Hennepin County attorney responds to local police chiefs’ plea to more aggressively prosecute cases
Amid the high rate of violent crime in the Twin Cities, law enforcement and prosecutors are both expressing some frustration.
Wednesday, the Hennepin County Chiefs of Police Association sent a letter to the Hennepin County Attorney’s Office calling for more aggressive prosecution to combat the violent crime.
"As we have shared with you in the past, we believe law enforcement officers throughout the county are working hard at violent criminal apprehension, but we feel those criminals are consistently not being held accountable for their actions after they are arrested," the letter says in part.
The police chiefs called on the attorney’s office to more aggressively prosecute cases, reform bail so all violent crime suspects have to see a judge, stop using "sign and release warrants" for violent crimes, reevaluate Juvenile Detention Center admission criteria so juvenile suspects aren’t released, and show more respect for law enforcement officers and their work.
Mayors across Hennepin County also sent a letter to Freeman expressing concern with how criminals are prosecuted.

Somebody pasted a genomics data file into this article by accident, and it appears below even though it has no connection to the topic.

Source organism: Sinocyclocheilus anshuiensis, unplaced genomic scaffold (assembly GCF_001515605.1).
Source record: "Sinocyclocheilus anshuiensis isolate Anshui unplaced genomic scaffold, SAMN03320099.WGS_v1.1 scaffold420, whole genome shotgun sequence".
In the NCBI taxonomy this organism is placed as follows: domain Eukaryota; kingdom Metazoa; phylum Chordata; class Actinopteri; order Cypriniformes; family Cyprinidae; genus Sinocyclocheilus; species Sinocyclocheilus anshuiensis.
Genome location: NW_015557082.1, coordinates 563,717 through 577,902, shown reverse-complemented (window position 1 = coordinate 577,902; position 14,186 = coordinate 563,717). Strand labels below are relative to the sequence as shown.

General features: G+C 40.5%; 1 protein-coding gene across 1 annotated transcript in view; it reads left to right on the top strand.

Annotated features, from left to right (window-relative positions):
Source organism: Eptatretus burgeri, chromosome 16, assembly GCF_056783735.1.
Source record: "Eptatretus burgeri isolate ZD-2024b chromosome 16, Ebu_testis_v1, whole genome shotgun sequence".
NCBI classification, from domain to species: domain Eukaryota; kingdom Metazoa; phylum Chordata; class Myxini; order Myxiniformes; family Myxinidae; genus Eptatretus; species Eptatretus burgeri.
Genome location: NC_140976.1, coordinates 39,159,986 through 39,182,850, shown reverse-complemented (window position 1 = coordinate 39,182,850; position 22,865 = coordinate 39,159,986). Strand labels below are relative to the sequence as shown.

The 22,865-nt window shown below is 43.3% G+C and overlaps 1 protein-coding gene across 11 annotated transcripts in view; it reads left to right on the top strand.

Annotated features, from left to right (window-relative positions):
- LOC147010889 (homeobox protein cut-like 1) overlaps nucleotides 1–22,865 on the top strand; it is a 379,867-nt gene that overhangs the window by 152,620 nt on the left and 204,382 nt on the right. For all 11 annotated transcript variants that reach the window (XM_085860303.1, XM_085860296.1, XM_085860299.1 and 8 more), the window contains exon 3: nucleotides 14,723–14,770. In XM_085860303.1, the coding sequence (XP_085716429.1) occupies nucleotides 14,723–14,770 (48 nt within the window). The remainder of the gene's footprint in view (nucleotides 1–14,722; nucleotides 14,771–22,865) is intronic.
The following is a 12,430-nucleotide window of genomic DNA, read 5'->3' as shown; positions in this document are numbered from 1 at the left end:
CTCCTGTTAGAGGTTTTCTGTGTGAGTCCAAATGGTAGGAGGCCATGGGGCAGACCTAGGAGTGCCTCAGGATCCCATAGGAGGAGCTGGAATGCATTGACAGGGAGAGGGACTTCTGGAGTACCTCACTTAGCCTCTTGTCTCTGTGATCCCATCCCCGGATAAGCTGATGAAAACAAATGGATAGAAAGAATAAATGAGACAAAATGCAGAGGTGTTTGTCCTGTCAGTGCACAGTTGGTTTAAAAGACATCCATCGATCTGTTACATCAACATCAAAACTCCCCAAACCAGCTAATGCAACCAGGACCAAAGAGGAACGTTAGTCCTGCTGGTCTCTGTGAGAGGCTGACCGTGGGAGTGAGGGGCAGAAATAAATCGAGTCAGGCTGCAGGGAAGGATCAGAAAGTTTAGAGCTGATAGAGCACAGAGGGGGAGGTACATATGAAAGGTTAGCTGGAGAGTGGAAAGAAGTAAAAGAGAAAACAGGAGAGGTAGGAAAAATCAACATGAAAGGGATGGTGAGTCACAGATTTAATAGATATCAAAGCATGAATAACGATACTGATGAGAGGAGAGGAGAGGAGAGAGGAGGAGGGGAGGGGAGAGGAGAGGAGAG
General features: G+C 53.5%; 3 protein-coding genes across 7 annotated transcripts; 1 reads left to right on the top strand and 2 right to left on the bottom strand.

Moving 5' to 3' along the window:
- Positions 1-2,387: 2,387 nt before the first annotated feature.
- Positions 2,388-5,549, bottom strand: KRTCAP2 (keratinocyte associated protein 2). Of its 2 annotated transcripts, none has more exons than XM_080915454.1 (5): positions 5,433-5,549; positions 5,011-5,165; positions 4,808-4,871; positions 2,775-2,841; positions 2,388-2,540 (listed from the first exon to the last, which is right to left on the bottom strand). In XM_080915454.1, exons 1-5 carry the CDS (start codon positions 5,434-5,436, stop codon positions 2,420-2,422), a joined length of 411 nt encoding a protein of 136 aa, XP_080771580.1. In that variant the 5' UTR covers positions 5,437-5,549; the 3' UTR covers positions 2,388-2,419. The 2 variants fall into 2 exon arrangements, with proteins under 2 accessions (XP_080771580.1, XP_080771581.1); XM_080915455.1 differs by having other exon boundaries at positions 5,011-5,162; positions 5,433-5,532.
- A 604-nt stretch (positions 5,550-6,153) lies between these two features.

"There is a sense of lawlessness and lack of accountability that is stemming from criminals who commit crimes and then are being turned back to the street in short order — with litte or no consequence — and that conduct is repeated," the mayors of Maple Grove, New Hope, Crystal, Brooklyn Park, Plymouth, Hopkins and Minnetonka said in the letter.
However, Hennepin County Attorney Mike Freeman responded Thursday that his office is already working with law enforcement and doing everything it can.
"We are charging and prosecuting both juveniles and adults to the fullest extent of the law. Our practice has always been to focus our limited resources on the most violent crimes first and that is what we are doing," Freeman said in a statement.
Freeman added that he understands the chiefs’ concerns and city leaders’ concerns, saying he’s reached out to them in the past three weeks and reiterated his commitment to working with them to stop violent crime.
"Violent crime in Hennepin County requires that we work now as partners and attack it together," Freeman added. "Accordingly, I will be meeting with mayors and police chiefs again next week. We have been and will continue to work with our criminal justice partners to address the increased crime and to develop focused prevention strategies."